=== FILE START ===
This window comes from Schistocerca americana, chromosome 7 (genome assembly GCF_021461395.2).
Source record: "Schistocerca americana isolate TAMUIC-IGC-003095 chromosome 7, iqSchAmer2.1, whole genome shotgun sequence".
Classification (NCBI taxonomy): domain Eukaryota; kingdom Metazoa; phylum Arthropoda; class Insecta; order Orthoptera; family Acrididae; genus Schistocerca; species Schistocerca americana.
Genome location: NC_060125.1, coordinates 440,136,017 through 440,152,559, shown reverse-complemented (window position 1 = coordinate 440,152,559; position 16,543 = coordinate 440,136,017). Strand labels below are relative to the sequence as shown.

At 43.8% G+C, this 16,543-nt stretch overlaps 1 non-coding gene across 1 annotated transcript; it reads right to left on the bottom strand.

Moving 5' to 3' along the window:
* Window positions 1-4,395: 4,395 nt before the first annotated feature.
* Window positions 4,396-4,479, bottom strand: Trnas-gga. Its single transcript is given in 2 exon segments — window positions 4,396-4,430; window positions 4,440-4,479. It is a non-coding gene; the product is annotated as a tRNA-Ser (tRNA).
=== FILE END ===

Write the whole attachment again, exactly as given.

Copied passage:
This window comes from Schistocerca americana, chromosome 7 (genome assembly GCF_021461395.2).
Source record: "Schistocerca americana isolate TAMUIC-IGC-003095 chromosome 7, iqSchAmer2.1, whole genome shotgun sequence".
Classification (NCBI taxonomy): domain Eukaryota; kingdom Metazoa; phylum Arthropoda; class Insecta; order Orthoptera; family Acrididae; genus Schistocerca; species Schistocerca americana.
Genome location: NC_060125.1, coordinates 440,136,017 through 440,152,559, shown reverse-complemented (window position 1 = coordinate 440,152,559; position 16,543 = coordinate 440,136,017). Strand labels below are relative to the sequence as shown.

At 43.8% G+C, this 16,543-nt stretch overlaps 1 non-coding gene across 1 annotated transcript; it reads right to left on the bottom strand.

Moving 5' to 3' along the window:
* Window positions 1-4,395: 4,395 nt before the first annotated feature.
* Window positions 4,396-4,479, bottom strand: Trnas-gga. Its single transcript is given in 2 exon segments — window positions 4,396-4,430; window positions 4,440-4,479. It is a non-coding gene; the product is annotated as a tRNA-Ser (tRNA).